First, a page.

Reduction of Cardiac Tyrosine Hydroxylase Activity in Experimental Congestive Heart Failure
Its Role In The Depletion Of Cardiac Norepinephrine Stores
Although it is clear that cardiac norepinephrine stores are often markedly reduced in congestive heart failure, the mechanism responsible for this depletion has not been elucidated. The objective of this study was to investigate cardiac synthesis of norepinephrine in experimental right-sided heart failure by measuring the activity of tyrosine hydroxylase, the rate-limiting enzyme in the biosynthesis of norepinephrine. In homogenates of the right ventricles of 6 dogs with congestive heart failure and 2 with chronic cardiac denervation, myocardial tyrosine hydroxylase activity was severely reduced, averaging 0.4 ± 0.1 (SE) and 0.2 mµmole/g per hour respectively as compared to a normal value of 3.3 ± 0.7 mµmole/g per hour. Tyrosine hydroxylase activity was normal in reserpine-treated, norepinephrine-depleted dogs. These data provide evidence for a mechanism severely limiting norepinephrine biosynthesis in congestive heart failure.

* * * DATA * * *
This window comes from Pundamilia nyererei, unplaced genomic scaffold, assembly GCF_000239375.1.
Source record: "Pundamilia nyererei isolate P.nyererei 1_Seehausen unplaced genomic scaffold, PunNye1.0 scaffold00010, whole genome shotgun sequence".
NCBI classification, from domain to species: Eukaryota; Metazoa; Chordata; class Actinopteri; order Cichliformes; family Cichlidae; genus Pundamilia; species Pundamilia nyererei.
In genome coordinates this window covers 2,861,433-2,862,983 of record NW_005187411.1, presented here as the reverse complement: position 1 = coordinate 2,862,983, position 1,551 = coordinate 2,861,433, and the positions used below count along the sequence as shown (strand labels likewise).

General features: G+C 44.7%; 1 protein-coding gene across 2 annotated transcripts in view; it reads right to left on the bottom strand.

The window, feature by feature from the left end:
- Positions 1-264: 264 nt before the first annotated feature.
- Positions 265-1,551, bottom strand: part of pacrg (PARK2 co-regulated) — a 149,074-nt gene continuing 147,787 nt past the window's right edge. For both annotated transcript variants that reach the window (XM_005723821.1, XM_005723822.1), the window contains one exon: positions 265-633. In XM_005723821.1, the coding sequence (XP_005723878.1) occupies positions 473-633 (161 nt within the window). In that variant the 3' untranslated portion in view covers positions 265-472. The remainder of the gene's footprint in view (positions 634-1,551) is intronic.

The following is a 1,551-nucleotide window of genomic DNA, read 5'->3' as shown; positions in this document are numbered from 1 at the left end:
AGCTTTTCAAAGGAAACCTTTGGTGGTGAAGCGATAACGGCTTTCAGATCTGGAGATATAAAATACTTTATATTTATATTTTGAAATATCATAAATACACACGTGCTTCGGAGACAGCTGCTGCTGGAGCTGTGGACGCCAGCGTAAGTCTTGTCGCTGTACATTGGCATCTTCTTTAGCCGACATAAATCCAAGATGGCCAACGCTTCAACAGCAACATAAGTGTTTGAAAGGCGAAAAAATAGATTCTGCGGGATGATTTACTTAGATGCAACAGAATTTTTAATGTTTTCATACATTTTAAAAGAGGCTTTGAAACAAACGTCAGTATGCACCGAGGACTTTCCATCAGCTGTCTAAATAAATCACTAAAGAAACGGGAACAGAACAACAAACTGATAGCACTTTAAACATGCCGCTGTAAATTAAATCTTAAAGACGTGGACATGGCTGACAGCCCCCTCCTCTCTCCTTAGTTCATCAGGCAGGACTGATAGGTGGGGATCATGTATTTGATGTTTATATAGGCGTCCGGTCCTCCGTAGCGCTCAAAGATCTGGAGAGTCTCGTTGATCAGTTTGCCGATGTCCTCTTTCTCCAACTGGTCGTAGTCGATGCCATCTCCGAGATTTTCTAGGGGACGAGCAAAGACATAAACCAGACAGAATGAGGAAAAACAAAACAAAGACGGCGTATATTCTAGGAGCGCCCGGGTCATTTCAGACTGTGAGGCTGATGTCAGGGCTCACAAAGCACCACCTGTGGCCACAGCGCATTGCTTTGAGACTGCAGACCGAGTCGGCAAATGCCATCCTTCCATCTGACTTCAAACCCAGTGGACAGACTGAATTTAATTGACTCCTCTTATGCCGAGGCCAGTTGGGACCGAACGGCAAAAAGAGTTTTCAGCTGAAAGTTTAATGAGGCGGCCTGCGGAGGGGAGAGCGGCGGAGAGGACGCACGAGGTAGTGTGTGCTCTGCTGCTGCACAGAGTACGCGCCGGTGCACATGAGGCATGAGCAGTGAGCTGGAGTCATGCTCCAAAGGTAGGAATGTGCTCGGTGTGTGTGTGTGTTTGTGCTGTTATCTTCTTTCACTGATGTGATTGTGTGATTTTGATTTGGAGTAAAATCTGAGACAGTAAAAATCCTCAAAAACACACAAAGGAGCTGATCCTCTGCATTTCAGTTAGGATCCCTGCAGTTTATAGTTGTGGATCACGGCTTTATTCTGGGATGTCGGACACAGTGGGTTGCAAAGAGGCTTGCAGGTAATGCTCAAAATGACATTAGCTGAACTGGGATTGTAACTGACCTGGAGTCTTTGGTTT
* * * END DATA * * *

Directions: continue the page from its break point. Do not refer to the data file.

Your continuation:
- Accepted January 25, 1967.
- © 1967 American Heart Association, Inc.